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First Known Use of drool

Verb

1802, in the meaning defined at intransitive sense 1a

Noun

1869, in the meaning defined at sense 1

History and Etymology for drool

Verb and Noun

perhaps alteration of drivel

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Learn More about drool

Dictionary Entries near drool

dronkgrass

drony

drook

drool

drooly

droon

droop

Statistics for drool

Last Updated

21 Jul 2019

Look-up Popularity

Time Traveler for drool

The first known use of drool was in 1802

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More Definitions for drool

drool

verb

English Language Learners Definition of drool

 (Entry 1 of 2)

: to let saliva flow out from the mouth
: to show admiration or desire for something in an exaggerated way

drool

noun

English Language Learners Definition of drool (Entry 2 of 2)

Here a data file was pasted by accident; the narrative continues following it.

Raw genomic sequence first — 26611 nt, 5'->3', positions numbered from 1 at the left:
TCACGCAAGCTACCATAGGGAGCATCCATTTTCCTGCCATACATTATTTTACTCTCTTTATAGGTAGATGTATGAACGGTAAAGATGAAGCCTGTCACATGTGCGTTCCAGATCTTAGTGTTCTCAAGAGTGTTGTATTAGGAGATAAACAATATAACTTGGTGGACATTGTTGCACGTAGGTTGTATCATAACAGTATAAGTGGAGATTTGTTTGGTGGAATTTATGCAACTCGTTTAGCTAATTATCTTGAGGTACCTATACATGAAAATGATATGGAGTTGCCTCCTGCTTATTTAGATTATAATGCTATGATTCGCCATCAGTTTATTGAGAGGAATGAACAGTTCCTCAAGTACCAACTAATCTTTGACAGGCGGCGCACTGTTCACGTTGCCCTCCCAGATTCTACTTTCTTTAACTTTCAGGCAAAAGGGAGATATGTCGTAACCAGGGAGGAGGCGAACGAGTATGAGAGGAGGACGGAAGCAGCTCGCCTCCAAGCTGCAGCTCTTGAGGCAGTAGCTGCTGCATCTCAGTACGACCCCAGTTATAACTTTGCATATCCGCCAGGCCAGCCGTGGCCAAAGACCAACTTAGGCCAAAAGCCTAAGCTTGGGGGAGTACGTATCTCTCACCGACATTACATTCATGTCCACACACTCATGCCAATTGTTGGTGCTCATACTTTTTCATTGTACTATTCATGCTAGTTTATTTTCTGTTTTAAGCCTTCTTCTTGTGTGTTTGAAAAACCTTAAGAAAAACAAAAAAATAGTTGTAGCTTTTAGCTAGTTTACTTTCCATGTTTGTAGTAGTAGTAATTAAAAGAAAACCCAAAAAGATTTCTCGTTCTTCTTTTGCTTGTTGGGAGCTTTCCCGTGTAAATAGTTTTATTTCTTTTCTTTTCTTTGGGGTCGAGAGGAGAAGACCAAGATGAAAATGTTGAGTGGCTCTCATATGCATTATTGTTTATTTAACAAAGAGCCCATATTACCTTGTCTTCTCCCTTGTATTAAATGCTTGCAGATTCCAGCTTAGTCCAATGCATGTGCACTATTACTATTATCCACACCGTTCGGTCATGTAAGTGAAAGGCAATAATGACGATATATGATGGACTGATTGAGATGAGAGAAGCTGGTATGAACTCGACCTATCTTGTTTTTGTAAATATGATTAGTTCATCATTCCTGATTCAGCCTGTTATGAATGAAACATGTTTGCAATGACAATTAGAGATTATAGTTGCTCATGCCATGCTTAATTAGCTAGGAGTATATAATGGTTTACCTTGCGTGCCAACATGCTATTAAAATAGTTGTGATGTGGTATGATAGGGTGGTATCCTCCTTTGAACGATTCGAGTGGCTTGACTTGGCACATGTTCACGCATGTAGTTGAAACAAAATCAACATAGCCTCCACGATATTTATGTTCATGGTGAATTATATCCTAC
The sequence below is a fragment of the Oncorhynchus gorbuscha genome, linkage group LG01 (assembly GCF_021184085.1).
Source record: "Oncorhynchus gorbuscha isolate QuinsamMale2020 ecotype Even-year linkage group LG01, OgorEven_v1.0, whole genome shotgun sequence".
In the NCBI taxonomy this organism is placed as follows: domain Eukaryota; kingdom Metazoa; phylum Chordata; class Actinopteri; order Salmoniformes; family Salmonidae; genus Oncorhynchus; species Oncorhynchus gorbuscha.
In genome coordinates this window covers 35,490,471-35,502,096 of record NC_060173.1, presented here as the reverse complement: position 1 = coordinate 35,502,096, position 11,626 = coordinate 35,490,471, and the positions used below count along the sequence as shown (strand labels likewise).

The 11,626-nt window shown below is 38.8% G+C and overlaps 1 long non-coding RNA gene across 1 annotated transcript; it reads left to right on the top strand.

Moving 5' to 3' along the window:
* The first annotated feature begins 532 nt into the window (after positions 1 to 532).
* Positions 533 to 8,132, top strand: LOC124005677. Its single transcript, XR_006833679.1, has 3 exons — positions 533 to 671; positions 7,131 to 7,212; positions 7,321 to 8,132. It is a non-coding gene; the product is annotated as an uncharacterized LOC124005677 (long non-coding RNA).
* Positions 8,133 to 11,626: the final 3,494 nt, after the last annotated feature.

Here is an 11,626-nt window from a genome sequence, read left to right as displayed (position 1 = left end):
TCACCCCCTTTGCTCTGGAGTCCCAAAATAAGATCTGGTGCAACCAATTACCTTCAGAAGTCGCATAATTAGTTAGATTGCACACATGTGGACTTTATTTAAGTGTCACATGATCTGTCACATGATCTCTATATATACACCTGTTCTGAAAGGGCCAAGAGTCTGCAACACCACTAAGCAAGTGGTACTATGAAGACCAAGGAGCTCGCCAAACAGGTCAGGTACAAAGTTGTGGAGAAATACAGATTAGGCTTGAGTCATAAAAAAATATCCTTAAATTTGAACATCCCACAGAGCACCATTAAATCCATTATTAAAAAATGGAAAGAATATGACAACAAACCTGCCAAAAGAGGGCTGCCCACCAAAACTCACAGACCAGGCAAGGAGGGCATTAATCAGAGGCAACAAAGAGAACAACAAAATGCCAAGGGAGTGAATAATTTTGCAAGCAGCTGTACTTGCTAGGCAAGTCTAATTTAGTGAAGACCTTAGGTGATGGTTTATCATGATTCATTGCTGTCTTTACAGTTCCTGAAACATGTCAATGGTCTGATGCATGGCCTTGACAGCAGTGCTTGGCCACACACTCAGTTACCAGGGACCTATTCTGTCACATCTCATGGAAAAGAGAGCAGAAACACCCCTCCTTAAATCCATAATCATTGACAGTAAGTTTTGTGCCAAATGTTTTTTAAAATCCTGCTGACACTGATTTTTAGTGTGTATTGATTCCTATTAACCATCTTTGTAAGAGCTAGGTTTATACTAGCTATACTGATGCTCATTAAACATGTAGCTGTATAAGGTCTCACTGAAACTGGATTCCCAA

chiefly US : saliva that drips from the mouth

drool

verb
\ ˈdrül How to pronounce drool (audio) \
drooled; drooling

Kids Definition of drool

 (Entry 1 of 2)

: to let saliva drip from the mouth

drool

noun

Kids Definition of drool (Entry 2 of 2)

: saliva that drips from the mouth
\ ˈdrül How to pronounce drool (audio) \

Medical Definition of drool

1 : to secrete saliva in anticipation of food
2 : to let saliva or some other substance flow from the mouth side effects included drowsiness and drooling

Other Words from drool

drool noun

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More from Merriam-Webster on drool

Rhyming Dictionary: Words that rhyme with drool

Thesaurus: All synonyms and antonyms for drool

Spanish Central: Translation of drool

Nglish: Translation of drool for Spanish Speakers

Britannica English: Translation of drool for Arabic Speakers

Comments on drool